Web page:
364,638 applications for asylum in 2009/2010 - DA
Refugee applications: Refugees wait up to 4 years for answers from Home Affairs
The Democratic Alliance (DA) will be writing to the Chairperson of the Home Affairs portfolio committee, requesting that the Minister appear before the committee to detail what measures she plans to put in place to address the inadequate capacity of her department to address the refugee influx. This is in light of the proposed Refugees Amendment Bill which we believe will not address the substantive problems that affect refugee applications which are currently taking up to 4 years to finalize. This is an ominous trend considering that according to the latest UN Refugee Agency Global Report, released in June 2010, South Africa continues to be the country that receives the largest number of asylum applications in the world, with 222 000 applications submitted in 2009 alone.
All asylum seekers have to apply for an asylum seeker's permit (known as a section 22 permit) at one of only five Refugee Reception Centres in South Africa. They then have to return for an interview by a Status Determination Officer. Getting an interview can take up to a year. If this interview is successful, asylum is granted, and a certificate to this effect is issued. The certificate is valid for two years. Those granted asylum then have to apply for a refugee identity document. These documents are taking up to two years to issue.
If the interview is not successful, and the application is found to be "manifestly unfounded, abusive or fraudulent", the decision must be reviewed by the Standing Committee for Refugee Affairs. If the decision is not successful on the grounds that it is "unfounded", the applicant may appeal to the Refugee Appeal Board. It is currently taking up to two years to secure a date for an appeal hearing, and a further two years to secure a decision after the hearing has been conducted.
This is not surprising, given the following figures from the 2009/10 financial year :
· 364 638 applications for asylum were received
· 9000 applications were approved
· 131 961 applications were rejected
· Thus, 223 677 (or 61% of the applications) were not processed within the year
The Standing Committee on Refugees considered 26 389 cases. This leaves a balance of 105 572 cases rejected as being "unfounded", with appeals to be considered by the Refugee Appeal Board. The chairperson of the Refugee Appeal Board told Parliament, in 2008, that 80% of applicants denied asylum utilise the appeal route. Thus, during the last year, approximately 84 460 applicants would have lodged an appeal. The Refugee Appeal Board considered only 3498 appeals during this period, or 4% of the appeals lodged. (Most assessments by regional offices have been described as of such poor quality that they necessitated the Appeal Board starting the application interview afresh, thus prolonging the process.)
Couple this with what has been described by refugee lawyer, Fatima Khan, as a "massive, massive backlog" prior to 2009/10, and the fact that only four people are available to travel to centres around South Africa to hear the appeals.
This situation is unsustainable. Most refugees are never, in fact, granted refugee status. However, until they are finally told this, refugees face protracted periods of uncertainty coupled with manifold problems, including, inter alia, no access to banking facilities and difficulty in obtaining employment.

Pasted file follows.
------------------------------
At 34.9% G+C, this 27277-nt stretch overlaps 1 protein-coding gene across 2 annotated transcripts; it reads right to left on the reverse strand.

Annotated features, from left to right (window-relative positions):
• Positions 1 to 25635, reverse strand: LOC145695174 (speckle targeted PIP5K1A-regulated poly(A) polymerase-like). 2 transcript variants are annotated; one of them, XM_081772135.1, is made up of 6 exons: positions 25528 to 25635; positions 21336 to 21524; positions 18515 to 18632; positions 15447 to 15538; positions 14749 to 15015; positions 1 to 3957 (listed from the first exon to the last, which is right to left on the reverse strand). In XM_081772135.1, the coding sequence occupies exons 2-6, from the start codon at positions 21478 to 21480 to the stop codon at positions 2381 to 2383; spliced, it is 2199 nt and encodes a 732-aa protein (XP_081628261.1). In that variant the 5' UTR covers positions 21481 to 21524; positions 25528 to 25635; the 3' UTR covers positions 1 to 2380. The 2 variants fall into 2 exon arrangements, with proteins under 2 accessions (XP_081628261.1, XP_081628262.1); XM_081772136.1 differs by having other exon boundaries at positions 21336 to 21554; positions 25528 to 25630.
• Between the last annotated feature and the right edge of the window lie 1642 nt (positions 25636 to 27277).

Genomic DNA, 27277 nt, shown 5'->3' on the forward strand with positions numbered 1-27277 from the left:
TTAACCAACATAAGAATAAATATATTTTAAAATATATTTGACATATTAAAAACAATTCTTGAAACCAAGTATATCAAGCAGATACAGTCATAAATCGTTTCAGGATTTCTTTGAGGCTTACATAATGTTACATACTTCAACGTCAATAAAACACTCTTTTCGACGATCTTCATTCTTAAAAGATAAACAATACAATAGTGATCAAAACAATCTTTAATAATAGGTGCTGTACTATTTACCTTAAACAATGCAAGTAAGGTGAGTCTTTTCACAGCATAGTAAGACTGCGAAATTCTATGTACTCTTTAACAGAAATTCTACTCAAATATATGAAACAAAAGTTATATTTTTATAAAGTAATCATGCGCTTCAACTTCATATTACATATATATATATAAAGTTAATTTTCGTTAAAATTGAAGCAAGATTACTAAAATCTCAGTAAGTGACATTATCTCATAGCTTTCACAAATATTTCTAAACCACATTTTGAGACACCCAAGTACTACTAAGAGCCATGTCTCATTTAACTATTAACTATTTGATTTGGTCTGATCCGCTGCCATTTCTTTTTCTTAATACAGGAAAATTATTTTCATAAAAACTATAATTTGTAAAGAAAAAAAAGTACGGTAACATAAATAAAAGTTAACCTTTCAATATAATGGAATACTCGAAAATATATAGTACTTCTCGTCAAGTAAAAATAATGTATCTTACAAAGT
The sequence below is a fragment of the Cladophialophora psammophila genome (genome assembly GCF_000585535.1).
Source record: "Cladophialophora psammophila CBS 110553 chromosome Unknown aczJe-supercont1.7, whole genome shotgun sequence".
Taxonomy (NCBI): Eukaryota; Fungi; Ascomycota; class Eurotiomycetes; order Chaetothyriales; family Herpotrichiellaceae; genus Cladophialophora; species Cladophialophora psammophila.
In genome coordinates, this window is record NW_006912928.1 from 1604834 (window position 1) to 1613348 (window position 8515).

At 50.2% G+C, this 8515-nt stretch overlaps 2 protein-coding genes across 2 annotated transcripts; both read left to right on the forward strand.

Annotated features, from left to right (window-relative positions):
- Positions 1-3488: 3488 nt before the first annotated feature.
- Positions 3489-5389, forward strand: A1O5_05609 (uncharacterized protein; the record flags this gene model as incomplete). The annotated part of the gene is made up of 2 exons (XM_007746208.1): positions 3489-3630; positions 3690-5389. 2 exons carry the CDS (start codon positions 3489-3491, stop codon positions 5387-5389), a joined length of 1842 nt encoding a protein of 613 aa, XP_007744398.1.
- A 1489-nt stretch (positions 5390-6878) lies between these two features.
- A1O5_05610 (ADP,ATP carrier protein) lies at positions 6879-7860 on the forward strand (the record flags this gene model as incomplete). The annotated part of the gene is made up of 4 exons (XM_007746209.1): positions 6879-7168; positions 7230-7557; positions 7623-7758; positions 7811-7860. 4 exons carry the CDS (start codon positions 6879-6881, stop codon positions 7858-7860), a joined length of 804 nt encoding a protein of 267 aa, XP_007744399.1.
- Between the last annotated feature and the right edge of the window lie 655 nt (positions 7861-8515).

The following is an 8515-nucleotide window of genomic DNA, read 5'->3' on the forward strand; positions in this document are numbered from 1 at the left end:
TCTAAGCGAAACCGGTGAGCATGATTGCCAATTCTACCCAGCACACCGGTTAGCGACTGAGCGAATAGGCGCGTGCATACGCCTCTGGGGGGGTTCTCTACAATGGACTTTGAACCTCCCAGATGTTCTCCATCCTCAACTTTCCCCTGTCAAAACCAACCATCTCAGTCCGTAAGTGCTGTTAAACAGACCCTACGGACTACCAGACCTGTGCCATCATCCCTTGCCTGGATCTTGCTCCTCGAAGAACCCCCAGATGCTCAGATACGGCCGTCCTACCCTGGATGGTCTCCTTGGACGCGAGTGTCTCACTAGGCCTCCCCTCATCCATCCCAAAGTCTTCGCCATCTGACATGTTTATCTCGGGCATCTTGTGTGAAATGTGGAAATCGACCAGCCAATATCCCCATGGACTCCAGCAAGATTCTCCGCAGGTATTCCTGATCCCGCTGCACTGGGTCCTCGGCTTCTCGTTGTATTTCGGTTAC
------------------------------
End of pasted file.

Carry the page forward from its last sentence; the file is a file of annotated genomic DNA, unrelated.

The Minister of Home Affairs has introduced the Refugees Amendment Bill to Parliament, which will be debated over the coming weeks. The DA has serious doubts as to whether the Bill and the coming-into-force of the Refugees Amendment Act of 2008 will make any meaningful difference to the current situation, and, in fact, whether the drafters of the Bill have truly applied their minds to addressing the situation in a practicable manner. The following examples serve to illustrate this point :
1. Asylum applications will no longer be considered by individuals but by Status Determination Committees at each Refugee Reception Centre. In theory, this is laudable - the potential for corruption should be reduced, and the quality of assessments should improve. However, this certainly implies a large increase in the number of trained and competent staff. Current trends cast doubt as to whether the Department will be able to provide such capacity.
2. Applications found to be "manifestly unfounded" will be adjudicated by the Director-General and not by a Standing Committee. This will only work with a proper system of delegation to properly trained and competent officials.
3. Appeals against applications determined to be "unfounded" applications will be dealt with by a Refugee Appeals Authority and not by a Board. The Authority is substantially the same as the existing Board. Quite how a new name for a body will change the situation is unclear. What is clear, however, is that the requirement that the chairperson of the Authority must attend every hearing will only serve to lengthen, and not expedite, the process. This Authority must be staffed according to the existing and projected need if it is to make any meaningful impact.
The Minister needs to urgently address these issues, which include: staff complement, the need to increase the number of Refugee Reception Centres, the monitoring of performance within her department and, in conjunction with the security services, address the porosity of our borders.
The DA will be arguing these and other points during the coming weeks of deliberation on the Bill, and will be requesting that the Minister appear before the committee to detail interim measures to address this issue. We believe in the dignity to which refugees are entitled.
Statement by Annette Lovemore, MP, Democratic Alliance Shadow Minister of Home Affairs, October 14 2010
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